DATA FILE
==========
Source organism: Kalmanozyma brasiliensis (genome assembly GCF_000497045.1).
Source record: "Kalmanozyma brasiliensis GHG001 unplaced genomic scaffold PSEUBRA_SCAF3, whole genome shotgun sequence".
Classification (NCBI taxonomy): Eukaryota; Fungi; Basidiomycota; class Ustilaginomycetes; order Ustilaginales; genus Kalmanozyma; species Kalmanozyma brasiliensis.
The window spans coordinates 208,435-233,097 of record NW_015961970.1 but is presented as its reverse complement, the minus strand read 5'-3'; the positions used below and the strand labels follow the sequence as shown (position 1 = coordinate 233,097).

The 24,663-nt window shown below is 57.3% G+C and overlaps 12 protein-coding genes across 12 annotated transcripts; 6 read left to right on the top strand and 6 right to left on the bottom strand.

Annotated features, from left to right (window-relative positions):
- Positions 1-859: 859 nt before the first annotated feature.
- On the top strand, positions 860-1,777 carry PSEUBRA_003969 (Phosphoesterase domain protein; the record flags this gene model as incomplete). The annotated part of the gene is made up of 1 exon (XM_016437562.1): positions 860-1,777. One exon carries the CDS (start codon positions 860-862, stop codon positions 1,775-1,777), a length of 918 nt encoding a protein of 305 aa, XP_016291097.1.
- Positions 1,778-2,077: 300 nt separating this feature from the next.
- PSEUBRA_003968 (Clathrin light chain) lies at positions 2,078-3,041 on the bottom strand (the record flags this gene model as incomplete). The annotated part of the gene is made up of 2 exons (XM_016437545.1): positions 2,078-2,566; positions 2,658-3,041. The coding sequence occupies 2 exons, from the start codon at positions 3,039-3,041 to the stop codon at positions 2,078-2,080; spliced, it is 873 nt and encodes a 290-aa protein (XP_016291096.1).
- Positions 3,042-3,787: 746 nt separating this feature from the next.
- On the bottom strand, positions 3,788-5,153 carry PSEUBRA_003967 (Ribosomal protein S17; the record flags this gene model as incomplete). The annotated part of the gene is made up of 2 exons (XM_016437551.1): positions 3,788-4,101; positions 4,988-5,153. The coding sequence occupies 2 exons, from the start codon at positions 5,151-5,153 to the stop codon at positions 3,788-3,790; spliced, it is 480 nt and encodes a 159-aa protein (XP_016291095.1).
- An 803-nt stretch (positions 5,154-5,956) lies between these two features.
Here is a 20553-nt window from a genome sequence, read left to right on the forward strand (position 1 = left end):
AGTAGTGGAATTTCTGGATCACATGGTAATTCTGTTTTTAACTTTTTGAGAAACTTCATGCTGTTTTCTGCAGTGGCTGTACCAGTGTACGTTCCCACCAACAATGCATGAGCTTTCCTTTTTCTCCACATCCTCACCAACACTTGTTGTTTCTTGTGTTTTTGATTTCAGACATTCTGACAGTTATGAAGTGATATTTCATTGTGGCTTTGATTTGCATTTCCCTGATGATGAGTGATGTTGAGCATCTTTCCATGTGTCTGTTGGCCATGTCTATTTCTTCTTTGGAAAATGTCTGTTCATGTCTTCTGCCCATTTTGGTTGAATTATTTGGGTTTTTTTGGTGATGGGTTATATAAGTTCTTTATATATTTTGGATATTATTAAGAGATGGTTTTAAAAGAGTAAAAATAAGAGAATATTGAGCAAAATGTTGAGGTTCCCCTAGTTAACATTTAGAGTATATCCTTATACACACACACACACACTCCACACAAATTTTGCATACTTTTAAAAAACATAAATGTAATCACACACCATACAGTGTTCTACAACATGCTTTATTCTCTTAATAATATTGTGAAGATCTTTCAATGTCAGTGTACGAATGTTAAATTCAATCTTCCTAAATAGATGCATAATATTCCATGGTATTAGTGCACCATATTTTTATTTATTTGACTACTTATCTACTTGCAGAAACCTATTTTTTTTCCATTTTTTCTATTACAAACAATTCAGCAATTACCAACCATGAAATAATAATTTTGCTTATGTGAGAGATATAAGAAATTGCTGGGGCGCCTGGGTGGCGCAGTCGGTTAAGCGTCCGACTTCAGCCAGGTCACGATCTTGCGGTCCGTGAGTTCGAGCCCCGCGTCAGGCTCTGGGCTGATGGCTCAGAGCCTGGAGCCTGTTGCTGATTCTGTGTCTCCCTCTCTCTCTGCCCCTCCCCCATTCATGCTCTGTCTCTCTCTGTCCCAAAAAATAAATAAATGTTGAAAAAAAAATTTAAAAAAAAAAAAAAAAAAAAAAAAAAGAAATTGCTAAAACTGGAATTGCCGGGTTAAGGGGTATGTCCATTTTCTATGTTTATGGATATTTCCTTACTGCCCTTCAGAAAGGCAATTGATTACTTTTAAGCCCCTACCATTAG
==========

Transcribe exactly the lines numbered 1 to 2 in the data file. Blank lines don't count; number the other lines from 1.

Source organism: Kalmanozyma brasiliensis (genome assembly GCF_000497045.1).
Source record: "Kalmanozyma brasiliensis GHG001 unplaced genomic scaffold PSEUBRA_SCAF3, whole genome shotgun sequence".